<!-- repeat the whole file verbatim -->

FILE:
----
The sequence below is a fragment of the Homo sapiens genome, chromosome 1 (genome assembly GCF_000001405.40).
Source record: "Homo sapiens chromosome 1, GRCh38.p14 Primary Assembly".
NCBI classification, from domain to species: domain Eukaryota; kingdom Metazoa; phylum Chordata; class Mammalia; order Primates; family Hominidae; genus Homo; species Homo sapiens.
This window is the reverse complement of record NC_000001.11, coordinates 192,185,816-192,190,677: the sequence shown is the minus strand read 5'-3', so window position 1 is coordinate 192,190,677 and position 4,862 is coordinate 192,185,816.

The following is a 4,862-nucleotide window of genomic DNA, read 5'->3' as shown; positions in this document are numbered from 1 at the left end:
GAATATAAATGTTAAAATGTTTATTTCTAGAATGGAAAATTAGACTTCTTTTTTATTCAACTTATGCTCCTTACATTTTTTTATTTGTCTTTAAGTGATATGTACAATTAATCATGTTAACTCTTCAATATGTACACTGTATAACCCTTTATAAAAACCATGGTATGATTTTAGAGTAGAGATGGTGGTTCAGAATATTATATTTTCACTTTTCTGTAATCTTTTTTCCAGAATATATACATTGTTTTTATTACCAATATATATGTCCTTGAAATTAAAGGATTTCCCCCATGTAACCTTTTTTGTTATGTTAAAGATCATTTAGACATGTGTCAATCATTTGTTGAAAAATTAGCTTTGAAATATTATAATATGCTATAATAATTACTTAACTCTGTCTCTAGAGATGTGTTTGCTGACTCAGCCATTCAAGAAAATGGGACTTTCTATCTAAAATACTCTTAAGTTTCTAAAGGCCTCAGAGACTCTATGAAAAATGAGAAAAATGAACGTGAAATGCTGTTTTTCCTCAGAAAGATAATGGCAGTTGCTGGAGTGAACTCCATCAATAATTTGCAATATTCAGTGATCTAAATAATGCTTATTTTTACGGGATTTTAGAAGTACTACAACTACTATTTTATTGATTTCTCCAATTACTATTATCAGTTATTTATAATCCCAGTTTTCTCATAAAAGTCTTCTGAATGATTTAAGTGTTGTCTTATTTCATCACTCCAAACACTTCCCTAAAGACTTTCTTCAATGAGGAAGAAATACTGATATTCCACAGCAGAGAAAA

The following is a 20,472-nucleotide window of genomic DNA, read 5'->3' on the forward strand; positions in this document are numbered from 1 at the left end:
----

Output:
The sequence below is a fragment of the Homo sapiens genome, chromosome 1 (genome assembly GCF_000001405.40).
Source record: "Homo sapiens chromosome 1, GRCh38.p14 Primary Assembly".
NCBI classification, from domain to species: domain Eukaryota; kingdom Metazoa; phylum Chordata; class Mammalia; order Primates; family Hominidae; genus Homo; species Homo sapiens.
This window is the reverse complement of record NC_000001.11, coordinates 192,185,816-192,190,677: the sequence shown is the minus strand read 5'-3', so window position 1 is coordinate 192,190,677 and position 4,862 is coordinate 192,185,816.

The following is a 4,862-nucleotide window of genomic DNA, read 5'->3' as shown; positions in this document are numbered from 1 at the left end:
GAATATAAATGTTAAAATGTTTATTTCTAGAATGGAAAATTAGACTTCTTTTTTATTCAACTTATGCTCCTTACATTTTTTTATTTGTCTTTAAGTGATATGTACAATTAATCATGTTAACTCTTCAATATGTACACTGTATAACCCTTTATAAAAACCATGGTATGATTTTAGAGTAGAGATGGTGGTTCAGAATATTATATTTTCACTTTTCTGTAATCTTTTTTCCAGAATATATACATTGTTTTTATTACCAATATATATGTCCTTGAAATTAAAGGATTTCCCCCATGTAACCTTTTTTGTTATGTTAAAGATCATTTAGACATGTGTCAATCATTTGTTGAAAAATTAGCTTTGAAATATTATAATATGCTATAATAATTACTTAACTCTGTCTCTAGAGATGTGTTTGCTGACTCAGCCATTCAAGAAAATGGGACTTTCTATCTAAAATACTCTTAAGTTTCTAAAGGCCTCAGAGACTCTATGAAAAATGAGAAAAATGAACGTGAAATGCTGTTTTTCCTCAGAAAGATAATGGCAGTTGCTGGAGTGAACTCCATCAATAATTTGCAATATTCAGTGATCTAAATAATGCTTATTTTTACGGGATTTTAGAAGTACTACAACTACTATTTTATTGATTTCTCCAATTACTATTATCAGTTATTTATAATCCCAGTTTTCTCATAAAAGTCTTCTGAATGATTTAAGTGTTGTCTTATTTCATCACTCCAAACACTTCCCTAAAGACTTTCTTCAATGAGGAAGAAATACTGATATTCCACAGCAGAGAAAA

The following is a 20,472-nucleotide window of genomic DNA, read 5'->3' on the forward strand; positions in this document are numbered from 1 at the left end: